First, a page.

What Kids Should Know About Money
A new resource could make it easier to teach your child a lifetime of age-appropriate financial lessons. Here's what they need to know at every age.
Financial writer Beth Kobliner thought of a great holiday gift to give a friend's middle-school child: 10 crisp $10 bills. Except the child was baffled.
"He said, 'What am I supposed to do with this? I can't buy anything on iTunes with it,'" said Kobliner, the author of the best-selling "Get a Financial Life: Personal Finance in Your Twenties and Thirties."
Kids today "don't deal in cash much at all. They don't see the value."
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Kobliner's anecdote indicates two things:
This kid clearly needs a lesson in gift-receiving etiquette.
The tools we use to teach kids about money need to reflect the 21st century.
We no longer live in a world where cash is king, lenders won't let you borrow more than you can afford and a high school diploma is enough to get a good job. In today's world, plastic pays far more often than cash, credit scores matter, and it's easy to overdose on debt.
Saving for a rainy day isn't enough; people have to save for retirements that can stretch decades and figure out how to invest their savings without taking too much or too little risk. College educations have gone from a luxury for the elite to a virtual prerequisite for a middle-class life, even as the costs of post-secondary education have spiraled.
No wonder so many parents feel daunted about the task of teaching their kids what they need to know about money. They may not have a firm grasp on all the concepts necessary for financial literacy, let alone know what's important to tell their kids.
Fortunately, there's a new resource available: Money as You Grow, a series of 20 age-appropriate financial lessons developed by the President's Advisory Council on Financial Capability. http://www.moneyasyougrow.org/#
This is Kobliner's baby, a project that took more than a year to develop, using what she calls "the best available research, standards and guidelines." The website that presents these ideas includes activities to help parents teach each concept. For example, Milestone No. 5, "You need to make choices about how to spend your money," can be taught by discussing some of your small decisions with your 6- to 10-year-old child, such as why you pick one item over another at the grocery store.
Kobliner, a mother of three kids, ages 16, 13 and 8, wanted to create a resource that was simple and user-friendly enough to start the conversations parents need to have with their kids. The concepts can also be used by Scout groups, community organizations and businesses interested in teaching literacy. And there's a colorful poster on the Money as You Grow website that you can print out. Posting it somewhere the whole family can see will remind you to keep teaching the lessons and gauge whether your kids have learned the milestone concepts.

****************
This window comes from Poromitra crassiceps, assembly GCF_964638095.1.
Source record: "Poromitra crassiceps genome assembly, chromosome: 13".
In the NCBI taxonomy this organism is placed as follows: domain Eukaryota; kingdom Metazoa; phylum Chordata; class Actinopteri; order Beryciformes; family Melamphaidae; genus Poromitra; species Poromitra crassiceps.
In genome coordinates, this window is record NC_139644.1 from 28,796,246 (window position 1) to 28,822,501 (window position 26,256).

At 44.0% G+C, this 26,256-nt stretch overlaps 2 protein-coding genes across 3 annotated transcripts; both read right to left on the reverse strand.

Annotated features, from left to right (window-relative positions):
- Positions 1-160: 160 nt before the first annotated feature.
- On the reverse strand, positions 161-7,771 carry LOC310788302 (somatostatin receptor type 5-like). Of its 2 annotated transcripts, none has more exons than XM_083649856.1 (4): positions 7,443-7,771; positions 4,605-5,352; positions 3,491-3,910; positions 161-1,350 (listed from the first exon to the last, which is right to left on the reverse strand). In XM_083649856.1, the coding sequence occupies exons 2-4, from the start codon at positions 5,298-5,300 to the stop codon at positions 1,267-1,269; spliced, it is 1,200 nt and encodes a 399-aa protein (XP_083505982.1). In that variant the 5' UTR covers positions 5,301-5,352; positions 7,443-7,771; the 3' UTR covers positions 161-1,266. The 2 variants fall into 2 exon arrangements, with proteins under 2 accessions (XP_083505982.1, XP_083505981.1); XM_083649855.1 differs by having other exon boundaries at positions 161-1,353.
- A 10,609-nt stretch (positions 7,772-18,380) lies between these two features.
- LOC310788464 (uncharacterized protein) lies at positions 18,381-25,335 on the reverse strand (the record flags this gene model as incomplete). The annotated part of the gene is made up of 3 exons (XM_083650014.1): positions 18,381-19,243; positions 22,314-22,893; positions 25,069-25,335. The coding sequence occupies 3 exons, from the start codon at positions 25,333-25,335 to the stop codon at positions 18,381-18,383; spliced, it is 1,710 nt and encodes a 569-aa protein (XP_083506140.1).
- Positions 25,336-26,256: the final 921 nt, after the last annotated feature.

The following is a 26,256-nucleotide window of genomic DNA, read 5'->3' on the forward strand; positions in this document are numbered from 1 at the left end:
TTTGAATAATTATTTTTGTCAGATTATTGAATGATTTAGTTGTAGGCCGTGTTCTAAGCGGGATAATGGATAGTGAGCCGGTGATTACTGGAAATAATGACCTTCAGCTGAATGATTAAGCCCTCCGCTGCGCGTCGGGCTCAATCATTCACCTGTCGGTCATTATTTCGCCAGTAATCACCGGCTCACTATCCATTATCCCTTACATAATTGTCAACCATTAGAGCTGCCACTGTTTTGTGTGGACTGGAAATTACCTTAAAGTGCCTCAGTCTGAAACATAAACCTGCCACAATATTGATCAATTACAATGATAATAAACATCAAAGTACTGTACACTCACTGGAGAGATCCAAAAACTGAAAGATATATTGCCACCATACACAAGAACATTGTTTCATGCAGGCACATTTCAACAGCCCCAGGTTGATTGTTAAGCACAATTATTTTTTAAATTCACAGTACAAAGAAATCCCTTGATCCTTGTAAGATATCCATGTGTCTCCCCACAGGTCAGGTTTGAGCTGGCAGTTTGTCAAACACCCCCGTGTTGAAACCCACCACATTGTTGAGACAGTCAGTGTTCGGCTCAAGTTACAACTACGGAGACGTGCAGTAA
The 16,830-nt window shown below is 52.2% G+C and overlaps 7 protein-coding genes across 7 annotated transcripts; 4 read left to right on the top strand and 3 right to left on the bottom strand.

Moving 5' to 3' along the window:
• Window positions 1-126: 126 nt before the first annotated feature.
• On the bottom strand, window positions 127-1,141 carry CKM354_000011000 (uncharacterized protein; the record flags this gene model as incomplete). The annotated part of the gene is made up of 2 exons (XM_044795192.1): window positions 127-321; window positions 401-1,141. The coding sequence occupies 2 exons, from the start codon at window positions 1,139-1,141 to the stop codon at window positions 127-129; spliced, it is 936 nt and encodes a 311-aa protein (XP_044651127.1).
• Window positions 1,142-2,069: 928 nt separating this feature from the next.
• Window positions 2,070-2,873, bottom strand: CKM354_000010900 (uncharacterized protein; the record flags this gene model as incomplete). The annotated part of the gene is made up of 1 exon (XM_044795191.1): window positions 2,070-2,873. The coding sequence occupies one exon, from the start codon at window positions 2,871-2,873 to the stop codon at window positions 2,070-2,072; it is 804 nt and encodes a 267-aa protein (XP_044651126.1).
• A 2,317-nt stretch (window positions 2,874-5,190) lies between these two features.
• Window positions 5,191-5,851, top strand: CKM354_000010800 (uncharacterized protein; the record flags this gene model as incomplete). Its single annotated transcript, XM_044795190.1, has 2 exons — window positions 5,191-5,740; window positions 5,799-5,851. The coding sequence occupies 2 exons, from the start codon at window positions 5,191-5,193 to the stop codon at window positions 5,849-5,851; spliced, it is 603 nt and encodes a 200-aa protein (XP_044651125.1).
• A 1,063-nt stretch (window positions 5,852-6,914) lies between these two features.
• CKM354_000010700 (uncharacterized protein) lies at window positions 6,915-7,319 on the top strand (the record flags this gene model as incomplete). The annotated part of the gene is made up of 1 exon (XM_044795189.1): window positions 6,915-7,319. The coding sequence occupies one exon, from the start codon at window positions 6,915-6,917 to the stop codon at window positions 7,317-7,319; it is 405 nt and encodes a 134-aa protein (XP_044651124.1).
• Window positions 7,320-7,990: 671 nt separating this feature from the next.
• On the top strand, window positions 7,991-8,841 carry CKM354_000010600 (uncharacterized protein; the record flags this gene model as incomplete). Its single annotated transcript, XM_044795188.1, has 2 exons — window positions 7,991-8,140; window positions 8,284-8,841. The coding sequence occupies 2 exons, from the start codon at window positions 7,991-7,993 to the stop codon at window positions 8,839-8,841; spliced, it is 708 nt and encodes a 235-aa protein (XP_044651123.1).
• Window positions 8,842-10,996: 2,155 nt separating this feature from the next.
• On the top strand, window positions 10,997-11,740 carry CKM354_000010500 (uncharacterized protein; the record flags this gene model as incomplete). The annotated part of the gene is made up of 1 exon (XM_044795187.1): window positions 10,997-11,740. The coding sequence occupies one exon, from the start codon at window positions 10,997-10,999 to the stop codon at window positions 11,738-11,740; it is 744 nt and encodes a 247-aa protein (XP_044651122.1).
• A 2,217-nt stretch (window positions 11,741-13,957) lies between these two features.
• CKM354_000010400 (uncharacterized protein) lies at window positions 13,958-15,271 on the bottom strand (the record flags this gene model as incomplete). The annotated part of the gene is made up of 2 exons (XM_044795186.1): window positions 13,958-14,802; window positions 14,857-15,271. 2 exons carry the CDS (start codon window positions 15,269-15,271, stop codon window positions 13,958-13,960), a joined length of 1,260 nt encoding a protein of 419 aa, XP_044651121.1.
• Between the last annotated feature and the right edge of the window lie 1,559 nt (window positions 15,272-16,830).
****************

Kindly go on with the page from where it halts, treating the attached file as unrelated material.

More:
"My goal is for every American family to have it on their refrigerator," Kobliner said.
I like Money as You Grow for a number of reasons:
It communicates the most important concepts -- delayed gratification, opportunity cost, the difference between needs and wants, the value of compounding and starting early with saving -- in ways kids can understand.
It talks a lot about credit cards, explaining that a credit card is a type of loan and that carrying balances will cost you big time. Many financial-literacy tools developed by banks and other lenders don't emphasize the importance of avoiding credit card debt. What a surprise.
It gives concrete examples. For Milestone No. 11, "The sooner you save, the faster your money can grow," it suggests telling your child that if he sets aside $100 every year starting at age 14, he'd have about $23,000 at age 65. However, if he begins saving at age 35 he'd have only about $7,000 at age 65, assuming the account earned 5% every year.
"Behavioral economic studies show that if you give kids . . . concrete numbers, kids actually save more than if you talk in the abstract about savings," Kobliner said.
Money as You Grow isn't exhaustive, and it isn't meant to be. We've been teaching our daughter additional lessons as she's grown and hope to teach her more in the future (she's 9 now). Here are the concepts the Money as You Grow project says you should teach at various age brackets, along with some of my own suggestions.
Ages 3 to 5
You need money to buy things.
You earn money by working.
You may have to wait before you can buy something you want.
There's a difference between things you want and things you need.
Here's what I taught, in addition:
Save something, always. We made savings a mandatory as well as voluntary activity. In addition to suggesting our daughter could save up to buy what we wanted, we made sure a portion of every dollar went into the "savings" bank of her Moonjar money bank.